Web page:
According to Elling, the school district isn’t focused enough in that direction.

“You won’t find me being anti-sports,” he said. “I agree with the principals and other educators I’ve talked to — that sports helps keep a percentage of kids in the schools, motivates them to at least keep going to the finish line.

“But the object is not to get to the finish line, in high school,” he added. “The object is to prepare students to function in this world — to have the skills to go to college, to get a job, to get a better job. The effort, time and money we put into athletics — we should get more than just headlines in the newspaper.

“There should be an academic value coming out of that,” Elling noted. “Think of all the math you could do in any given sport — the speed a ball travels from the pitcher’s hand to the mound, for instance. “The moment for teaching should go on into the sports program.”

He said learning about teamwork, personal effort and discipline were all helpful, but couldn’t supersede the academic requirements.

After his first go at college, Elling worked for McDonnell/Douglas for a while as a fuel tank mechanic out in the Mojave Desert.

He joined the Peace Corps at age 19. “The original setup was, we were goodwill ambassadors,” Elling pointed out. “At that time, it wasn’t uncommon that Peace Corps volunteers didn’t have college degrees (now, the Peace Corps typically requires a degree of some kind, plus a specific skill).”

After his much-needed wakeup call at George Williams, he called the Peace Corps his second great gift — an opportunity to see the world, and teach sports.

Elling traveled to South America. He said the transition had been hard for some of the other volunteers, but “I grew up poor, so you don’t see poor,” Elling pointed out. “That was my advantage in the Peace Corps — all these other university guys and gals who came struggled with the issue of poverty.”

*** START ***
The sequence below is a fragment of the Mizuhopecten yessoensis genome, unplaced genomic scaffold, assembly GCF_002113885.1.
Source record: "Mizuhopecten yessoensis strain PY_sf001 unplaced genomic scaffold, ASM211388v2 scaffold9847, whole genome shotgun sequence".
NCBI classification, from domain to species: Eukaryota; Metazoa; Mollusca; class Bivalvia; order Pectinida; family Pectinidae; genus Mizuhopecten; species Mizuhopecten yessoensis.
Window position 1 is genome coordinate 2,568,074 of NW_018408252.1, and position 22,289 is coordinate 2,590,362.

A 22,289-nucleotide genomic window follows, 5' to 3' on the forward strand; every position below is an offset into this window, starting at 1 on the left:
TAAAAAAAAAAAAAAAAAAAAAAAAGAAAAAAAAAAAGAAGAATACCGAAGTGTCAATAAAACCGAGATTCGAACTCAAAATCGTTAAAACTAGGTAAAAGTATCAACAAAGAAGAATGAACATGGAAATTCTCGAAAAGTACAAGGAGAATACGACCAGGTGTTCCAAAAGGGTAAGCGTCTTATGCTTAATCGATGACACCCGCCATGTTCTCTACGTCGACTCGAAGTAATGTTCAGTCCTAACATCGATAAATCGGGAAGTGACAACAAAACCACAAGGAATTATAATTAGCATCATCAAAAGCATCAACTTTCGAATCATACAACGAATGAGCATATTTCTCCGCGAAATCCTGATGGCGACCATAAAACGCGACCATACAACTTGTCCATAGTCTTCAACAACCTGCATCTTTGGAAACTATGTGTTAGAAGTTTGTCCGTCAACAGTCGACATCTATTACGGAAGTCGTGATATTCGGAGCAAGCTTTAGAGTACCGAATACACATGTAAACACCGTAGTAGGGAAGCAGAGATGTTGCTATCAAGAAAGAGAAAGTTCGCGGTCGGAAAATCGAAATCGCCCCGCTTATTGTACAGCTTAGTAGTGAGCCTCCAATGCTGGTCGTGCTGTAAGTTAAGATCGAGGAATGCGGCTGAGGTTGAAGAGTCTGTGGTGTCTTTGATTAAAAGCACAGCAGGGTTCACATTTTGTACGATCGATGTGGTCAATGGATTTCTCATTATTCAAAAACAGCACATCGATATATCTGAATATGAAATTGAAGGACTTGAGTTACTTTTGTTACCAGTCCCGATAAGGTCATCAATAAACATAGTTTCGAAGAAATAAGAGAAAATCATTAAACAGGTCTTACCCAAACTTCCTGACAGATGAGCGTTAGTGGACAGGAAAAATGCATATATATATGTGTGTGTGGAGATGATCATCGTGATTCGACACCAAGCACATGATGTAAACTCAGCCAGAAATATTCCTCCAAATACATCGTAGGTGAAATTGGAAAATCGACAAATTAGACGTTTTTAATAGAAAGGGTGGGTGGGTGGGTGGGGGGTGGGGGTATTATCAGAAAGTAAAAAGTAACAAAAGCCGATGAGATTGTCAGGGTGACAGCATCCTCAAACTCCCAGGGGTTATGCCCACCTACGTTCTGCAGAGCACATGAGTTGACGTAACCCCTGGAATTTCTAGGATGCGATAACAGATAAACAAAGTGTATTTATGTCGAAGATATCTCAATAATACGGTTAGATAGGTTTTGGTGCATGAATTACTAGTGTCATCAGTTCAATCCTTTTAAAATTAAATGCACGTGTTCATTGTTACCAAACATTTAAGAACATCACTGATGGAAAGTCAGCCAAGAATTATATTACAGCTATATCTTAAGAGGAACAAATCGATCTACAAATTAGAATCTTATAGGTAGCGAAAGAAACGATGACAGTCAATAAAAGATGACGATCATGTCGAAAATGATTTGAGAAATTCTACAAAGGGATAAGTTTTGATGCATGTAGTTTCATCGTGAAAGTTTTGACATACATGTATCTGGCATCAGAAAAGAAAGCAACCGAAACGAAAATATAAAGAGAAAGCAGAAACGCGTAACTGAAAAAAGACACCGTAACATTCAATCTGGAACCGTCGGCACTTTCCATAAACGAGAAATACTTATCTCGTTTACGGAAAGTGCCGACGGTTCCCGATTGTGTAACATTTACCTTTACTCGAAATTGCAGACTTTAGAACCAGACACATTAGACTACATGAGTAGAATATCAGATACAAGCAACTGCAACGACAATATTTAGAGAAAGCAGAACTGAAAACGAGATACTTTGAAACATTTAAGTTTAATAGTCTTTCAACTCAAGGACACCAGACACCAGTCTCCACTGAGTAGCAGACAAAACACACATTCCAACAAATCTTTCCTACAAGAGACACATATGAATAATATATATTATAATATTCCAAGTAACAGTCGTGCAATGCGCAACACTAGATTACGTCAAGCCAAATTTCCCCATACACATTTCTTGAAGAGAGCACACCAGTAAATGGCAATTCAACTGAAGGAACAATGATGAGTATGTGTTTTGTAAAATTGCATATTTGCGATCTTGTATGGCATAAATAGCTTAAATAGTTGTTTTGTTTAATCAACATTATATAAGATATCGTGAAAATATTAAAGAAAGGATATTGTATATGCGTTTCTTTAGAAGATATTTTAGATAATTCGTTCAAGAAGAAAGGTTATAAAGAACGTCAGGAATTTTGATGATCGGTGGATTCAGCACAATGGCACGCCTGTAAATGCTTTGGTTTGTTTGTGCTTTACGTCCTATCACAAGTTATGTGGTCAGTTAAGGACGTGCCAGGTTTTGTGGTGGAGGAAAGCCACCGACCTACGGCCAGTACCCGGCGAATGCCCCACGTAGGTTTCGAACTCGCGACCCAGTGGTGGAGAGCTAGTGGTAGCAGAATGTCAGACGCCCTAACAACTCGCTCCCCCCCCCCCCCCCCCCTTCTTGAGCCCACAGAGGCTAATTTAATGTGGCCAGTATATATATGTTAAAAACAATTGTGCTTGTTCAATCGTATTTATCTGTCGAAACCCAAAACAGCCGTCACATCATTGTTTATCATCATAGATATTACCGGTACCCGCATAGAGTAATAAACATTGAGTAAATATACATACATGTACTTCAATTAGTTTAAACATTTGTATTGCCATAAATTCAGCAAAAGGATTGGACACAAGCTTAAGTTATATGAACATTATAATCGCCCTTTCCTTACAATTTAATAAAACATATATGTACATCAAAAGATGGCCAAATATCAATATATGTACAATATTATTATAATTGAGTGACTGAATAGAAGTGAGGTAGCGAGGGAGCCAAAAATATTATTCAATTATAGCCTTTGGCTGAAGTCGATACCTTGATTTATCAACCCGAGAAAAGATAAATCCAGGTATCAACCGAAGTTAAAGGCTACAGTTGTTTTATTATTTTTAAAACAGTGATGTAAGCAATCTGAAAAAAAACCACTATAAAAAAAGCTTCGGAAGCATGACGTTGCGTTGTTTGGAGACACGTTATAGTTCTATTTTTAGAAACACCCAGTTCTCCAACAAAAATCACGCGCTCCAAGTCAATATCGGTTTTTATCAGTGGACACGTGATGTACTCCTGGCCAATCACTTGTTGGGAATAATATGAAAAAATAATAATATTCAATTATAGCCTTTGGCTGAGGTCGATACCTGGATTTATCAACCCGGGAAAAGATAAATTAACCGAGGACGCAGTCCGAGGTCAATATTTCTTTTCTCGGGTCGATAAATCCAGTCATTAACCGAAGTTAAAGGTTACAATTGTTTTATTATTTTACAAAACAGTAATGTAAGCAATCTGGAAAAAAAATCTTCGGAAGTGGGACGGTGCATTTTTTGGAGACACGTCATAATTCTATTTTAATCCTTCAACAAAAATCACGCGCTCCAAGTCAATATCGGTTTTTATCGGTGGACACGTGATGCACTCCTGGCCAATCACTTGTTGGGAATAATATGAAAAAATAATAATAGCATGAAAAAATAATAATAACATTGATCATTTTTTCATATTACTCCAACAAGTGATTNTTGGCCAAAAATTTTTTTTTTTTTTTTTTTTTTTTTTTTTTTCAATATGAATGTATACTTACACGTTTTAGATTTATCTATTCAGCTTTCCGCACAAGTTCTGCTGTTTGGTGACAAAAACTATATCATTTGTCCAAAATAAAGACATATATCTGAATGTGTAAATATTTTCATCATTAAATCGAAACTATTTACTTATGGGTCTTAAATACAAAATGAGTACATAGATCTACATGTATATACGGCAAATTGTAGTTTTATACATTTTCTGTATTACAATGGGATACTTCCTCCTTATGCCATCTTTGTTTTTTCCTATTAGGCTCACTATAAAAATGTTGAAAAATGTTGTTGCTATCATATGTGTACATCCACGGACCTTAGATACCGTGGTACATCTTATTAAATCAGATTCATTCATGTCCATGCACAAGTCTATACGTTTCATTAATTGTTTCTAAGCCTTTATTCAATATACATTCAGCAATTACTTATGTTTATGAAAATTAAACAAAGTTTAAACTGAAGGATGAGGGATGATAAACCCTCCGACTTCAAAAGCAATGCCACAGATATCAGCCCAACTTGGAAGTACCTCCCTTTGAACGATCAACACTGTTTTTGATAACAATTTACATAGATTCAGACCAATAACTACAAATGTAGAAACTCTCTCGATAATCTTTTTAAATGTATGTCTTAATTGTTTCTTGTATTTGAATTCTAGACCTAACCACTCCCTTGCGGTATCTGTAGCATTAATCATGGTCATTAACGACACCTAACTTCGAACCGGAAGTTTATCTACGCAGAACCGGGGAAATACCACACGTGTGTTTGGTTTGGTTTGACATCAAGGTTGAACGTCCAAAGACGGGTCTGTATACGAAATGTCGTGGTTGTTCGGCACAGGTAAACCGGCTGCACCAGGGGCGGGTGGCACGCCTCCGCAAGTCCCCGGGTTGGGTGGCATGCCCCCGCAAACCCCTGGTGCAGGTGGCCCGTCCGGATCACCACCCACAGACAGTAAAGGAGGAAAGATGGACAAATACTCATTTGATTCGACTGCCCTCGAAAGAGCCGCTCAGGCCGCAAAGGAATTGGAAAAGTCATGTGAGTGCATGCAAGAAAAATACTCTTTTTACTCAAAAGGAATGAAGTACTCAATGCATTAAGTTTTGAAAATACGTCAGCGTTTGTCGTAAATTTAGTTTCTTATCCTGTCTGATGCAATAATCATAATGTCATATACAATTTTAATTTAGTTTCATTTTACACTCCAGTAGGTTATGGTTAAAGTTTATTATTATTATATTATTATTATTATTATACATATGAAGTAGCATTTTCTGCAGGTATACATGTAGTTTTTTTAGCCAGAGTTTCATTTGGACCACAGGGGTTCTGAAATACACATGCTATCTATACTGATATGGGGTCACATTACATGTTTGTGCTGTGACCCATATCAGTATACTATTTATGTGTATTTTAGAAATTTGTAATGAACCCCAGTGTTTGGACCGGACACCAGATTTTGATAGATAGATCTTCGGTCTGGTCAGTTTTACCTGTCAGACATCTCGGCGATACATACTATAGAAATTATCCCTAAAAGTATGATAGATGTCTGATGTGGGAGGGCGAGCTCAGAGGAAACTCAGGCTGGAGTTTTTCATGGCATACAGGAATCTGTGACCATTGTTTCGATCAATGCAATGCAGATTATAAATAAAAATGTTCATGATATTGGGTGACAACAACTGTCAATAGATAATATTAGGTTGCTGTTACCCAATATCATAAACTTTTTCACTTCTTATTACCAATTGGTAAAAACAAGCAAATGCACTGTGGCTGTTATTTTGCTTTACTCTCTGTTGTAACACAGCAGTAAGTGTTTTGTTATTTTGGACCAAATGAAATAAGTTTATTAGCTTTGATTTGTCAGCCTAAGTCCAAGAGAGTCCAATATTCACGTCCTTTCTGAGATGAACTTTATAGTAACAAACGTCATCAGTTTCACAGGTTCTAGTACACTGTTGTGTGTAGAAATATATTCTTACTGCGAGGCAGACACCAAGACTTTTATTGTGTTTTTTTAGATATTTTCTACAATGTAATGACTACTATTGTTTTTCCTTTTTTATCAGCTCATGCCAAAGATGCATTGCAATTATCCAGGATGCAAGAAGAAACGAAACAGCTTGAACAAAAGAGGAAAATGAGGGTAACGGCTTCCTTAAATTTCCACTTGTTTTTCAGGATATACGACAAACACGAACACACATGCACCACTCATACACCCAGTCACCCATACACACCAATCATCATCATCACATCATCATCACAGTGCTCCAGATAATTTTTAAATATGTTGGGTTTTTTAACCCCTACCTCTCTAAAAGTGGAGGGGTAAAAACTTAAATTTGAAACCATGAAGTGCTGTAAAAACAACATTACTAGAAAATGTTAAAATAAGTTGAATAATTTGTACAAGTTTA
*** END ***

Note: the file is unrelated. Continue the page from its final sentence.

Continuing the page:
He coached and taught physical education at two high schools and a college in Colombia, played some baseball and fell in love with soccer.

Upon his return to the U.S., Elling returned to George Williams, made the soccer team and completed his studies in social science (1970).

He worked at the Ventura County, Ca. YMCA for a couple years, then headed east for a job in Brandywine Valley, Penn.

Elling worked as assistance executive director for YMCA camps and conferences for a while, and then in a similar position for the Presbyterian Church.

They’d partnered up on some events, and personnel from the church group had asked the YMCA for advice on how to best run their own programs. According to Elling, the church was struggling to keep its own initiatives going.

“The director said, ‘You handle this,’ and I liked solving problems, so I did,” Elling stated. As it turned out, the church made him a better offer shortly thereafter.

He left the YMCA for the Presbyterian camp and conference center in Port Deposit, Md. and worked there for 13 years. Elling helped balance the church budget and expand operations, and started up a program for children with autism.

The goal was to integrate autistic children into regular classrooms, and Elling said the program had taught them a few things. For one, autistic “runners” would stop and come back for peers, but not adults.